"Blue Zones" are locations in different countries all over the world where the environment is abundant with life-giving properties that the population has longer and healthier lives. People in these places live more than 100 years of age, making them the world's oldest-living and most peaceful places to live in.

Greece's Icaria island exemplifies the "blue zone" lifestyle. Icarians live everyday with a healthy diet through produce grown in their own backyard, daily exercise and a "life without stress." According to CNN's Bill Weir -- talking to Dan Buettner, a National Geographic journalist -- medical science generally believes only a fourth of one's life is determined by genetics, and the rest is the environment. Icaria is a land that "takes care of its land" and people do not concern themselves with time -- relieving locals of stress.

Many believe that people in Okinawa, Japan have a special diet that helps them live longer than 100 years old. The secret is partly in their menu -- primarily Japanese dishes -- but prepared with natural ingredients and plenty of fish. Research showed that Okinawa's diet of whole grains, vegetables, tofu, seaweed and fish almost three times a day guarantees them longer and prosperous lives.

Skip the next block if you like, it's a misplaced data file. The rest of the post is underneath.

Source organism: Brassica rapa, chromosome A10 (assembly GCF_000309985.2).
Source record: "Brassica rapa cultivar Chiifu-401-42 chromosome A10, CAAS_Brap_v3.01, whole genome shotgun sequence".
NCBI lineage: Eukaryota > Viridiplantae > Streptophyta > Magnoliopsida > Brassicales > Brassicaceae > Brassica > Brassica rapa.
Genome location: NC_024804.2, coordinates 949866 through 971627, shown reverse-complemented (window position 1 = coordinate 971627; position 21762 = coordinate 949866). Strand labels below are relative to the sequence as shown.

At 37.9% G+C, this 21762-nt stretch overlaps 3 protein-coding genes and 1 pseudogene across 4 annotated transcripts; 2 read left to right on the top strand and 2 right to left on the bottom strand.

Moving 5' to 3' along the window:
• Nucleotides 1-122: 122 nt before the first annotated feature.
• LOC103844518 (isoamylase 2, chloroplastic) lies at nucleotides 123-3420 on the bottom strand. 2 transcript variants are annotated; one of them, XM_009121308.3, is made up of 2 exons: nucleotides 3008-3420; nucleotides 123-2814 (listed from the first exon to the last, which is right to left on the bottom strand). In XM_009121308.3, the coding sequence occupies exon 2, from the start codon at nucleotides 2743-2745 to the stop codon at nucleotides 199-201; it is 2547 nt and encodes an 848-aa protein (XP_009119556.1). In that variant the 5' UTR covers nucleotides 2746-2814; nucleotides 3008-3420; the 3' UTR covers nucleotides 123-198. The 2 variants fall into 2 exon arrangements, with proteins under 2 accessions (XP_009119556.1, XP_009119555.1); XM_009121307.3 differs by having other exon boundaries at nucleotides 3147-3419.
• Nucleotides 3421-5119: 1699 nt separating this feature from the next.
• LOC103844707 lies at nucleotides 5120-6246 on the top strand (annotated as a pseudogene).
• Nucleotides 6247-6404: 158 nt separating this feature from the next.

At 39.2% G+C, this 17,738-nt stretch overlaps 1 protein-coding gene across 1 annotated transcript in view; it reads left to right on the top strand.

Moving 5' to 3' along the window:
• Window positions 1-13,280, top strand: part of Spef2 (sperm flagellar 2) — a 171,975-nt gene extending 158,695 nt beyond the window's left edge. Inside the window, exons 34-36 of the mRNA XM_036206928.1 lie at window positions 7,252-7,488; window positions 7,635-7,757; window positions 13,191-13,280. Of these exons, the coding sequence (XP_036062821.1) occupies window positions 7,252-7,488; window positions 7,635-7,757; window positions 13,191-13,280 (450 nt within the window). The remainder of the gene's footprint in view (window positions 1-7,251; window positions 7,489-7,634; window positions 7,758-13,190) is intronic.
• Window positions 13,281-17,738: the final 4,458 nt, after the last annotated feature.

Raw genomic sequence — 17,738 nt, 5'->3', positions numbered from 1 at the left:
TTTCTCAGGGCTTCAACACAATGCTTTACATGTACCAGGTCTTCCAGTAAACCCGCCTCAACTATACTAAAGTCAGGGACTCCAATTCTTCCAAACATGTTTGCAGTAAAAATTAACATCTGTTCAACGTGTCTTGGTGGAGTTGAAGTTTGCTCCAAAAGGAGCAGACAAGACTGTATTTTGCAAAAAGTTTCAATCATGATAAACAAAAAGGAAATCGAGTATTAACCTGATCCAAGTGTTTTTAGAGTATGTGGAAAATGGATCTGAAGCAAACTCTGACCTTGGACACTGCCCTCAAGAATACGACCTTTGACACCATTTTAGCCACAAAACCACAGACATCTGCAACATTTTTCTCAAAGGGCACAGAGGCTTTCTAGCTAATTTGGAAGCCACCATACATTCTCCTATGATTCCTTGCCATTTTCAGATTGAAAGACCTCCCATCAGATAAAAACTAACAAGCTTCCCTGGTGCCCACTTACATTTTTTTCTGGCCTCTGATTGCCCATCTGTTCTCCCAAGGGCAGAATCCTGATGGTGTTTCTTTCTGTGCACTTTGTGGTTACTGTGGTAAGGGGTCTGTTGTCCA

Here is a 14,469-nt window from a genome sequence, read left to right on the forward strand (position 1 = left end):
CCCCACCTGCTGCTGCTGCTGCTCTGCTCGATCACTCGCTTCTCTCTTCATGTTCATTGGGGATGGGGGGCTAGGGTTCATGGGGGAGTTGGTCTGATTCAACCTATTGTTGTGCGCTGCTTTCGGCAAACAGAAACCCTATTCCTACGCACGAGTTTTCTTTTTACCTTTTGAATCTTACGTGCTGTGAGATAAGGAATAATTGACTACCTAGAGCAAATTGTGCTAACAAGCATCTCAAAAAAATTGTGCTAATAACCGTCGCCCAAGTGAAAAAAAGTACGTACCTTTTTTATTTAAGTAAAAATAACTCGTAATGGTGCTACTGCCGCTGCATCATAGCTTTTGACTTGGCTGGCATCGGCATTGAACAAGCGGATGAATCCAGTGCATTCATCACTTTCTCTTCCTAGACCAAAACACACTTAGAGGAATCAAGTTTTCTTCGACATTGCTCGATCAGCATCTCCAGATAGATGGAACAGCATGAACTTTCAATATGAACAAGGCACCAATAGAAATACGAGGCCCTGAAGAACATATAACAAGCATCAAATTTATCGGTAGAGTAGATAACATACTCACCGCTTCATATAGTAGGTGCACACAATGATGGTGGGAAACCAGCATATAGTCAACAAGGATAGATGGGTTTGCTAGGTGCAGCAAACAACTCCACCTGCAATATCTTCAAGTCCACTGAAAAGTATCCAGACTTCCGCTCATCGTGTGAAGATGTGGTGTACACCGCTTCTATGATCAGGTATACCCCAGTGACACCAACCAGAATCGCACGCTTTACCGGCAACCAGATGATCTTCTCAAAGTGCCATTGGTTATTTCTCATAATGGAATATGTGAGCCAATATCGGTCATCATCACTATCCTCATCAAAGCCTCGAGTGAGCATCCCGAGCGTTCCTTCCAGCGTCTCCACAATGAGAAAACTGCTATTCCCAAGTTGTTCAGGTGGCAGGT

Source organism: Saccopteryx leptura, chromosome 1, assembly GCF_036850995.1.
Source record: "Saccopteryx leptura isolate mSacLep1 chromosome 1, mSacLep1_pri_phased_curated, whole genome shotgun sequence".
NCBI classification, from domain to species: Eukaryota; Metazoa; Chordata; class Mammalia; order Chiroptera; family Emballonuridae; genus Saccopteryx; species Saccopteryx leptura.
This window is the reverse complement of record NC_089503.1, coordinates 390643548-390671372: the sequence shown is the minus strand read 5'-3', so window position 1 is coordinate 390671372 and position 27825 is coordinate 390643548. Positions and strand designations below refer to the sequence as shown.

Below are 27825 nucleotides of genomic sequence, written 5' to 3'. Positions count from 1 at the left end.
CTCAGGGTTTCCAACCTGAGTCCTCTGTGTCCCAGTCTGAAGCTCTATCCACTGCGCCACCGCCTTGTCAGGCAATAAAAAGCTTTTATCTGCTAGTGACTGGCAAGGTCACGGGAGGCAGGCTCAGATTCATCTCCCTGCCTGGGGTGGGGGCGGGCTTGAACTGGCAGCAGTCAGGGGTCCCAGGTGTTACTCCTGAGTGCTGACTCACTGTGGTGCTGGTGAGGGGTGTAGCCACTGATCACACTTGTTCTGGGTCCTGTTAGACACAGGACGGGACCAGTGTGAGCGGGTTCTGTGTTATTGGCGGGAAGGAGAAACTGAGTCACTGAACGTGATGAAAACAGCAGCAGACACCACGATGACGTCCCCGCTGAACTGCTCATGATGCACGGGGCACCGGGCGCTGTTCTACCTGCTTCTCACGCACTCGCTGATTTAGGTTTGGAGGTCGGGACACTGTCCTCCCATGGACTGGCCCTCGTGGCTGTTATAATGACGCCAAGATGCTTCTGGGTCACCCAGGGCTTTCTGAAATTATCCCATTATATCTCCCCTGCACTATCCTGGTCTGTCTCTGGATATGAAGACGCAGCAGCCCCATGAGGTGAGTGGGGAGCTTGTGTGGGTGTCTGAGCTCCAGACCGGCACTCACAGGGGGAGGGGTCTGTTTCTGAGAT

California has its own less-stress-is-more-life community that is more faith-centric than the other examples. Loma Linda in California is a Seventh Day Adventist community where diets are vegetarian. Local community leaders tell the faithful to avoid stressing over their daily tasks during their Wednesday praise. Diets of fruits, whole grain bread and family time through church gatherings are one way the community improves its lifespan, according to LA Times.

Living by the beachside has proven to improve the lifespan of humans. As water-based creatures, humans living in Nicoya Peninsula in Costa Rica are void of stress and, according to studies, have a plant-based diet and a special type of water that contains plenty of calcium and magnesium -- essential nutrients for the human body.

Sardinia in Italy, which is also the home of the world's rarest pasta, has genetically superior inhabitants. Scientists are still baffled as to how Sardinians live longer than other humans but locals claim that it is just eating "genuine food" and "little meat" while working.